There is another historical parallel. When US troops left Saigon in 1975, the Viet Cong overran Vietnam. As the last American planes fly back from Bagram, the Taliban could do the same in Afghanistan. Washington must act differently this time around. The US has to back Afghan security forces, put its weight behind a people-centered peace process and uphold Biden’s much-touted democracy agenda.
If the US fails, the Taliban will be in charge. Pakistan will make Afghanistan a puppet state. Bagram, the closest American airbase to China’s western borders, might well fall to Beijing. China’s Belt and Road Initiative (BRI) might expand into Afghanistan too. The risks for Afghanistan, the region and the US are only too real.
In an article for The Washington Post, David Ignatius argues that “a summer of pain awaits” Afghanistan. Over the years, American leaders have found themselves in a Catch-22 regarding Afghanistan. They cannot tell the public that Afghanistan deserves American blood and treasure forever. Nearly 20 years have passed since the tragic 9/11 attacks in the United States. American troops have patrolled Afghanistan’s dusty roads, fighter jets have flown endless sorties and drones have liquidated fearsome foes. Yet peace is nowhere in sight. At the same time, packing up and leaving only fuels the raging violence further, leaves behind a geopolitical vacuum and allows rival powers leverage against American interests.
Donald Trump promised American troops would come home when he was president. Biden has set a date for the final withdrawal. By doing so, he has tied his hands. The Taliban now know that American troops are preparing to leave and will soon be gone. In their worldview, the Taliban have made history. After humbling the Soviets, they have defeated the evil Uncle Sam. They see themselves as superiors of super powers in their own backyard. With morale sky high, they have launched bold military operations to take over Afghanistan. It seems the US can do little to prevent the Taliban from taking over.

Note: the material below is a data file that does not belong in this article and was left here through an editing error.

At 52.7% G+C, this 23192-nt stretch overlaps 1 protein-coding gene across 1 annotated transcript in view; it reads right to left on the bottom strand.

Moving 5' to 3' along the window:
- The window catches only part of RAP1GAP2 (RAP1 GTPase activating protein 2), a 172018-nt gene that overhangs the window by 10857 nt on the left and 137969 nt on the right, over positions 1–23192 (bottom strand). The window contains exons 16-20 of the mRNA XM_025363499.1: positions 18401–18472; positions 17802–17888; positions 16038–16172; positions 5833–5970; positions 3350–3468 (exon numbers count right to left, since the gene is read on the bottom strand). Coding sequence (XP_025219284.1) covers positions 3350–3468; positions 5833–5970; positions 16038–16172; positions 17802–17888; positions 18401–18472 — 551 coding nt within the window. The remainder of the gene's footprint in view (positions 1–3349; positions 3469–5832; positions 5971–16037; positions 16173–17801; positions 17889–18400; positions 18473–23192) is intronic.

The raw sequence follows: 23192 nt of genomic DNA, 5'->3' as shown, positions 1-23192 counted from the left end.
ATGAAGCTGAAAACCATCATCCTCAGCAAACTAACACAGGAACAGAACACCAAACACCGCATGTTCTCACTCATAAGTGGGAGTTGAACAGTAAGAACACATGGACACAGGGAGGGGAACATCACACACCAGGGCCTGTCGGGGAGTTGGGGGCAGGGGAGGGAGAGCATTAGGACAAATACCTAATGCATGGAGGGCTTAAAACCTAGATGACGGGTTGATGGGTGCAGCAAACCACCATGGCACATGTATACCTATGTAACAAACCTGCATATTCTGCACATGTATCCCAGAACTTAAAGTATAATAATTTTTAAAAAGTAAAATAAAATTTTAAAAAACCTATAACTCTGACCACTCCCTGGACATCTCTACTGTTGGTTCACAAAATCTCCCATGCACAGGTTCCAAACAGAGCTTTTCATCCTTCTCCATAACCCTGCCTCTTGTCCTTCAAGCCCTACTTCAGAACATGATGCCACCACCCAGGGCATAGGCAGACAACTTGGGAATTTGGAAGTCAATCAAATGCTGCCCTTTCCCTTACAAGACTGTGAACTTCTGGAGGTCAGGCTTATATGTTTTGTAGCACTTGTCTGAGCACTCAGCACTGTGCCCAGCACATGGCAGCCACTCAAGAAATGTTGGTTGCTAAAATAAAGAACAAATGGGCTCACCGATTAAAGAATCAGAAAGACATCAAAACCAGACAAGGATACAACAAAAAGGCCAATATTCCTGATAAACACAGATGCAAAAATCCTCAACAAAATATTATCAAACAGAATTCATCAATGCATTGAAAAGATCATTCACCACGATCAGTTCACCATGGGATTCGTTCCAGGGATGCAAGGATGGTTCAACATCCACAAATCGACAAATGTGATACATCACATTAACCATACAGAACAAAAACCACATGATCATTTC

Yet things are never as dire or as rosy as they seem. Many Afghans have fought the Taliban and are willing to fight them again. The Ghani government may be incorrigibly corrupt, but its officials want to avoid the fate of the Soviet-backed leader Mohammad Najibullah whose corpse was strung for public display. Crises tend to focus minds and this might be the best time to deal with Afghanistan’s manifestly flawed leaders.
Even as American troops are leaving, Biden must support Afghan leaders against the Taliban. He must make that support conditional on Ghani and his cronies leaving office by a certain date. They must put in place a more credible Afghan leadership to take on the Taliban. After all, the British replaced Neville Chamberlain with Winston Churchill during World War II. For Afghanistan, this is a time of national crisis.
The Taliban could take over much of the country but will struggle to hold it together. A civil war might break out. The disintegration of Afghanistan might move from the realm of possibility to reality. Ambitious powers in the near neighborhood will take advantage of the ensuing chaos. Unlike Vietnam, Afghanistan will not become a nation of high literacy, low infant mortality and better nutrition. It will yet again become an impoverished land where fanatics and terrorists will find refuge and a base for their global jihadist operations.
President Biden has long declared that “America is back.” Afghanistan could smash that assertion to smithereens and demonstrate that America is just going back home. If he is serious about American leadership and holding aloft the torch for democracy, Biden cannot throw Afghanistan to the dogs of war. He has to build an international coalition that pushes through a peace process, backs credible leaders in Afghanistan and provides aerial, if not ground assistance to those putting their lives on the line against the Taliban.
The views expressed in this article are the author’s own and do not necessarily reflect Fair Observer’s editorial policy.